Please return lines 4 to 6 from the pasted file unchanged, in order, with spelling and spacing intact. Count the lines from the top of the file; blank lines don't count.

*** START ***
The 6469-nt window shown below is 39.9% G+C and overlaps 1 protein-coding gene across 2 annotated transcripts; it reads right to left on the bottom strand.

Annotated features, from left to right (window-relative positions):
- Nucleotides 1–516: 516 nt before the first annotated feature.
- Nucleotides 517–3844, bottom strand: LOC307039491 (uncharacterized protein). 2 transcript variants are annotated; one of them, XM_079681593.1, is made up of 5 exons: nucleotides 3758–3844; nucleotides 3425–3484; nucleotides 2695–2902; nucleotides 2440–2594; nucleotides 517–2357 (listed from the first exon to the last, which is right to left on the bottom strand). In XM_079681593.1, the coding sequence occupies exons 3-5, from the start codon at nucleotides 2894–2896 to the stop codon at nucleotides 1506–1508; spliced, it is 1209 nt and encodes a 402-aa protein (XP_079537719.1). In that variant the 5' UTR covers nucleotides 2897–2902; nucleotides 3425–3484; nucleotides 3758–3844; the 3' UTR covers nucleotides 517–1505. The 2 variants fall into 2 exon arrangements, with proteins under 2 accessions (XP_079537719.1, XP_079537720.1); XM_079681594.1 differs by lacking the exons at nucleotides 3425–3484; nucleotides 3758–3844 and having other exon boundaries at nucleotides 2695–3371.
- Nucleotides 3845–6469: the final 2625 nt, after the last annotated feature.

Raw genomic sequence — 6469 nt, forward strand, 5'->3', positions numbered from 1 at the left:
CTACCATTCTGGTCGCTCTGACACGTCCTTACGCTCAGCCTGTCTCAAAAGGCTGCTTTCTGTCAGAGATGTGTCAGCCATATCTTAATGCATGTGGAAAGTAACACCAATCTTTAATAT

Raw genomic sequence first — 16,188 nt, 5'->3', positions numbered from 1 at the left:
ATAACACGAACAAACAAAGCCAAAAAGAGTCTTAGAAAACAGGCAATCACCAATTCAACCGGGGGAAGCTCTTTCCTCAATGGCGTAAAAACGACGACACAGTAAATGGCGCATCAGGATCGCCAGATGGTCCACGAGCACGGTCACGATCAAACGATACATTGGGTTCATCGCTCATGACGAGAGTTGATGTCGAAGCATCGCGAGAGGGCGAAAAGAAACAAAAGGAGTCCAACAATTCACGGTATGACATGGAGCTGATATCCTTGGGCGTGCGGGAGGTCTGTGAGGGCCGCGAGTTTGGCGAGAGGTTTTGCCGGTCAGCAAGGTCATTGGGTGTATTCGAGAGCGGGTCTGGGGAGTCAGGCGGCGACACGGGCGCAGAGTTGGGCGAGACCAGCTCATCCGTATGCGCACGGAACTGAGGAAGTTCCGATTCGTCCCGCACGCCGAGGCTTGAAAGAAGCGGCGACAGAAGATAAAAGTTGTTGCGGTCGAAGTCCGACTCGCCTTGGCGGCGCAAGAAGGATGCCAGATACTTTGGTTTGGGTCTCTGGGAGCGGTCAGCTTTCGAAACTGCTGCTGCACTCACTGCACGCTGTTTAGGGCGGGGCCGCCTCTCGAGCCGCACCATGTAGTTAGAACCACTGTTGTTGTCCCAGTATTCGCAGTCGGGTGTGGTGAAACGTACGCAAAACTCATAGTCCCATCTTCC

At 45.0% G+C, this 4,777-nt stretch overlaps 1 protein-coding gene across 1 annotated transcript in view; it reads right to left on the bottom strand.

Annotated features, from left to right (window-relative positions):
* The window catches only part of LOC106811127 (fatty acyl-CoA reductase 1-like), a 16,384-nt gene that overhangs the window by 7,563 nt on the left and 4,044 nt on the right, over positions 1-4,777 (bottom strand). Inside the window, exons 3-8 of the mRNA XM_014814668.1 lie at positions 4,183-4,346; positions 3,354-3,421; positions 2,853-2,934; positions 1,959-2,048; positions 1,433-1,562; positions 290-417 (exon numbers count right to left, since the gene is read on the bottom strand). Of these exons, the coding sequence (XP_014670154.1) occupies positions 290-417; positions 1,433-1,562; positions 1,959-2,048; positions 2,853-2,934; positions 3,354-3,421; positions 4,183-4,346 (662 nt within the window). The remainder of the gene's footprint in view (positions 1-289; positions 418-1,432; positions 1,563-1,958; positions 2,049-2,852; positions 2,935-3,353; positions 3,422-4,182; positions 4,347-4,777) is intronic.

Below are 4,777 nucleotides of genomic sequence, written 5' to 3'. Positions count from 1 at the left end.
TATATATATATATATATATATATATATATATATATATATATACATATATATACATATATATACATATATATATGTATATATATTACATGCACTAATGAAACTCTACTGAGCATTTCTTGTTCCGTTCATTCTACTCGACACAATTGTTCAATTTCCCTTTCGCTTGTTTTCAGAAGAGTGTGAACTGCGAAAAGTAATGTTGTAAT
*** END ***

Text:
- Nucleotides 517–3844, bottom strand: LOC307039491 (uncharacterized protein). 2 transcript variants are annotated; one of them, XM_079681593.1, is made up of 5 exons: nucleotides 3758–3844; nucleotides 3425–3484; nucleotides 2695–2902; nucleotides 2440–2594; nucleotides 517–2357 (listed from the first exon to the last, which is right to left on the bottom strand). In XM_079681593.1, the coding sequence occupies exons 3-5, from the start codon at nucleotides 2894–2896 to the stop codon at nucleotides 1506–1508; spliced, it is 1209 nt and encodes a 402-aa protein (XP_079537719.1). In that variant the 5' UTR covers nucleotides 2897–2902; nucleotides 3425–3484; nucleotides 3758–3844; the 3' UTR covers nucleotides 517–1505. The 2 variants fall into 2 exon arrangements, with proteins under 2 accessions (XP_079537719.1, XP_079537720.1); XM_079681594.1 differs by lacking the exons at nucleotides 3425–3484; nucleotides 3758–3844 and having other exon boundaries at nucleotides 2695–3371.
- Nucleotides 3845–6469: the final 2625 nt, after the last annotated feature.

Raw genomic sequence — 6469 nt, forward strand, 5'->3', positions numbered from 1 at the left: